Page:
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Settle An Argument


gsxrjack
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Hey all, Im 52 and raced expert at old loudon and new loudon (NHIS) race tracks in the 80's and early 90's......i have been out of racing for a while now, but a discussion ive been having with a so called "fastguy"...is,

"when leaning into a corner and your knee is on the pavement, if you start to low side should you attempt to pick the bike back up.."

 

now my position is that you should never try to pick the bike up when its in a low side situation, cause it can and will (been there done that) high side and spit you off a lot worse than if you just threw it away...now this person says he saves lowsides all the time ,which i called BS...

 

what is the concenses of the racers in here about trying to pick the bike up when lowsliding, since ive been out of racing for many years, maybe it has changed...so im here asking...

 

thanks

Jack

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I say 'never give up on the bike'.

 

I've saved a large number of potential lowsides. Of course, when both wheels are off the ground, there's fair little that can be done, and you call it a race at that point. But still.

 

I also understand your logic/reasoning on the highside. One extremely memorable event which I actually made it through was at Blackhawk farms a couple years ago. I was in 2nd place, coming into the last turn right on the tail of the leader. I backed off to get a better run through the corner than him and beat him to the line.

 

In the corner, I started sliding the front, so I got on the gas hard and the rear started sliding. At this point, I was low enough that I had both wheels sliding and I hit the footpeg. When I did, the whole bike basically highsided, but stood STRAIGHT up. I looked up and was pointed at the finish line, so head down I ran in for 2nd.

 

Had I given up on the bike, I'd have been down in 7 with no chance. But with some luck and an attempt at keeping the thing moving, I made it across the line in 2nd place...

 

If that's the scenario you wouldn't save, I'd say you're giving up too soon. However, as mentioned, when you AND the bike are sliding, there's not much left to do but calculate the repair bill IMHO...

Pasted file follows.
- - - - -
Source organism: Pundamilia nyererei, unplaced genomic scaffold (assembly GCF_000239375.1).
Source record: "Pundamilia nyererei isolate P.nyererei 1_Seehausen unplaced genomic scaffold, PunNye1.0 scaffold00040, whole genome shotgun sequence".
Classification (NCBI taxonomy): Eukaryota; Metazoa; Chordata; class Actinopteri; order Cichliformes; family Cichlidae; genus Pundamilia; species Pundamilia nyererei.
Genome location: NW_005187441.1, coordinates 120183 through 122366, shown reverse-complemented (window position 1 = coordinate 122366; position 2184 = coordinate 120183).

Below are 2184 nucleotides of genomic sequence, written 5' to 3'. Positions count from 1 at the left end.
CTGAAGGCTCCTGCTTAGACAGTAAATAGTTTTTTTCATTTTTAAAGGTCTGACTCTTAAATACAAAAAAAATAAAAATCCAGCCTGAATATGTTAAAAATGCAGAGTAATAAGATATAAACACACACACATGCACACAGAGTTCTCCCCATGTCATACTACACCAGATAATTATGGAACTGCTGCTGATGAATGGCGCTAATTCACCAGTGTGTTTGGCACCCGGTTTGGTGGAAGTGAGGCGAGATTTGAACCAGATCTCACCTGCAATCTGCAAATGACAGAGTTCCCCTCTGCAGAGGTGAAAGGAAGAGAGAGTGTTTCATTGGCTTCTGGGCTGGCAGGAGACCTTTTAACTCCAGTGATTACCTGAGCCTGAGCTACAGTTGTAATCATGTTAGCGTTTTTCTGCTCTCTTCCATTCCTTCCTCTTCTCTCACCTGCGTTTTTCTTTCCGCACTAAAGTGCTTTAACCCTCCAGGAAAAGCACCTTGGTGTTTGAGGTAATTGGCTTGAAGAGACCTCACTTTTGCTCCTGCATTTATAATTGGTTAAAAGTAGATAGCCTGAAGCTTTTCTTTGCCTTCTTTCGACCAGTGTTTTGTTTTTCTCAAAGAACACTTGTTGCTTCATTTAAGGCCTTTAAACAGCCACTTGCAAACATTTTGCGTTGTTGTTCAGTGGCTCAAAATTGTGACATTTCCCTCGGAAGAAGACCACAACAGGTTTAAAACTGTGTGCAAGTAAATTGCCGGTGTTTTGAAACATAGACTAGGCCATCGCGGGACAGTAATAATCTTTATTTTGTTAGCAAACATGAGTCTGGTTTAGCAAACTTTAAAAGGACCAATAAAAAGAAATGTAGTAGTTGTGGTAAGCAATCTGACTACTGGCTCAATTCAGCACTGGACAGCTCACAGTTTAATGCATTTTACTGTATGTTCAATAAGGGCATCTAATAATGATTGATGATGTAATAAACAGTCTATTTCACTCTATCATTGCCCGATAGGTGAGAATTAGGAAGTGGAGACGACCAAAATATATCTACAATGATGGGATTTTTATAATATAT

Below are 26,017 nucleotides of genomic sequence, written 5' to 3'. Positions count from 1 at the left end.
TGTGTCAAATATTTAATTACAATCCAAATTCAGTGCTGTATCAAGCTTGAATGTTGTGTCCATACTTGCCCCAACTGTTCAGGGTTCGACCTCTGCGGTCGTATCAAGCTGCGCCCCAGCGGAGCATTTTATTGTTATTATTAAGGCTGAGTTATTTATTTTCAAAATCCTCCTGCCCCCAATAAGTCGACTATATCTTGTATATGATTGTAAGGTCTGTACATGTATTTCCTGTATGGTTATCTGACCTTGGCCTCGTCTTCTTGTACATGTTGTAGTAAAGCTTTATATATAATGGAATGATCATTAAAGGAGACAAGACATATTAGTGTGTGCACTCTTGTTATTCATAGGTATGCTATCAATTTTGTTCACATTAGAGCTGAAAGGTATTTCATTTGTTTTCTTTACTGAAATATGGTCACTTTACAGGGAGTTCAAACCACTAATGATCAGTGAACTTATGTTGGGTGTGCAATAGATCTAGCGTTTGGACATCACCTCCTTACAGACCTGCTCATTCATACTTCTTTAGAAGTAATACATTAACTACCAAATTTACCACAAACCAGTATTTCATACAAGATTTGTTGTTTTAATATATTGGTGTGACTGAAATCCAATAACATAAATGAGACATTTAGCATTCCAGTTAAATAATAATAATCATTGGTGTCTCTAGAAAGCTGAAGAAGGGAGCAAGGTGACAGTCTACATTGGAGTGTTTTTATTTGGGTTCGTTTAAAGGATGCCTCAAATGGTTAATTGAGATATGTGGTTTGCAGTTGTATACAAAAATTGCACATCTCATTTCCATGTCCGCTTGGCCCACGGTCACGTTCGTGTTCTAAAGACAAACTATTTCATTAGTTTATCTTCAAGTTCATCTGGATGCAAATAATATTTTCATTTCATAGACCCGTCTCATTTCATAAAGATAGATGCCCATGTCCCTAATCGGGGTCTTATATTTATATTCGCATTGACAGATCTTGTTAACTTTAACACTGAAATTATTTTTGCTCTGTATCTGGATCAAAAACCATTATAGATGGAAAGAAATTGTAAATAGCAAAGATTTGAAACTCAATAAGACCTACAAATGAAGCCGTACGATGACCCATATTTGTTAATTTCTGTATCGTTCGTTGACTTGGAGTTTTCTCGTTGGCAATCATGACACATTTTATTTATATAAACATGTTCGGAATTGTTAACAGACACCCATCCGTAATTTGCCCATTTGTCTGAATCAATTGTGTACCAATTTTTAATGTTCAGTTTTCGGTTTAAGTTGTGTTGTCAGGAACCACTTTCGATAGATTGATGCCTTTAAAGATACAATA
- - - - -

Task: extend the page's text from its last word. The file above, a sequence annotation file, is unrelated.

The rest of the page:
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I say 'never give up on the bike'.

 

I've saved a large number of potential lowsides. Of course, when both wheels are off the ground, there's fair little that can be done, and you call it a race at that point. But still.

 

I also understand your logic/reasoning on the highside. One extremely memorable event which I actually made it through was at Blackhawk farms a couple years ago. I was in 2nd place, coming into the last turn right on the tail of the leader. I backed off to get a better run through the corner than him and beat him to the line.

 

In the corner, I started sliding the front, so I got on the gas hard and the rear started sliding. At this point, I was low enough that I had both wheels sliding and I hit the footpeg. When I did, the whole bike basically highsided, but stood STRAIGHT up. I looked up and was pointed at the finish line, so head down I ran in for 2nd.

 

Had I given up on the bike, I'd have been down in 7 with no chance. But with some luck and an attempt at keeping the thing moving, I made it across the line in 2nd place...

 

If that's the scenario you wouldn't save, I'd say you're giving up too soon. However, as mentioned, when you AND the bike are sliding, there's not much left to do but calculate the repair bill IMHO...

 

I would never tell an expert racer what to do when comming down the last lap of a race,your definately on your own , you have paid your dues and have raced enough to know the risks you take....My reply was to a bunch of guys that just do a few track days and do not race. maybe i should have stated that a little better. :)

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Since you said, "leaning into a corner," I'm assuming you're talking about the front sliding.

 

I don't THINK I try to pick the bike up. There's no traction to do that. It's more like I just hold the bike on my knee while getting on the gas. This transfers the weight off the front and allows the front to regain traction in a gradual manner that won't cause a highside.

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Jack, regardless of the status, if you ride with the mindset that you'll *NEVER* give up on the bike, the bike can and WILL amaze you time and time again.

 

If you slide the front and say "well, game over" and go down, you miss the possibility that you could have saved the bike and yourself from an expensive and painful experience.